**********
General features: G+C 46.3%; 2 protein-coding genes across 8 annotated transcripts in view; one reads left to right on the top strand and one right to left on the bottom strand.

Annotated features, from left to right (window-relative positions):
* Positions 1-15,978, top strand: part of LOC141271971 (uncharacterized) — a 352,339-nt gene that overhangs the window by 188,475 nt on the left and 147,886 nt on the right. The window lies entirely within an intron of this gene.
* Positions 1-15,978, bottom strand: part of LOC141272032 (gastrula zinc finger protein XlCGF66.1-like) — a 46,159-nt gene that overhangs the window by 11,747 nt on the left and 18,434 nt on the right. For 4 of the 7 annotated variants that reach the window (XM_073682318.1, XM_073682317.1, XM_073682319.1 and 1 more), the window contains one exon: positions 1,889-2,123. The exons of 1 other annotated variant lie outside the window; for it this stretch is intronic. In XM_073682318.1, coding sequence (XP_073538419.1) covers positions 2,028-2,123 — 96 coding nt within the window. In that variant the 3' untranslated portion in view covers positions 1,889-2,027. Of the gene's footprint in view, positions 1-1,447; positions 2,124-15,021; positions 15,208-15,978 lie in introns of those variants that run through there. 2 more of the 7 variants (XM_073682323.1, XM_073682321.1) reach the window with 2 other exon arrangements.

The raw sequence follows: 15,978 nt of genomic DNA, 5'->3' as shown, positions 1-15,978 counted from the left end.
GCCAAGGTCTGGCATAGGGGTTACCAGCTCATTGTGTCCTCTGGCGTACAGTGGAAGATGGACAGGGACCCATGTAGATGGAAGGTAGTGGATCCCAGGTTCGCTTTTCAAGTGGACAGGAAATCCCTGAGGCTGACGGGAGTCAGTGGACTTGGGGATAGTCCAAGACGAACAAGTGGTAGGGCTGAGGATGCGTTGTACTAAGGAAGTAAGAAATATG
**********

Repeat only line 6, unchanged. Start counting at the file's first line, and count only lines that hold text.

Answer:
GCCAAGGTCTGGCATAGGGGTTACCAGCTCATTGTGTCCTCTGGCGTACAGTGGAAGATGGACAGGGACCCATGTAGATGGAAGGTAGTGGATCCCAGGTTCGCTTTTCAAGTGGACAGGAAATCCCTGAGGCTGACGGGAGTCAGTGGACTTGGGGATAGTCCAAGACGAACAAGTGGTAGGGCTGAGGATGCGTTGTACTAAGGAAGTAAGAAATATG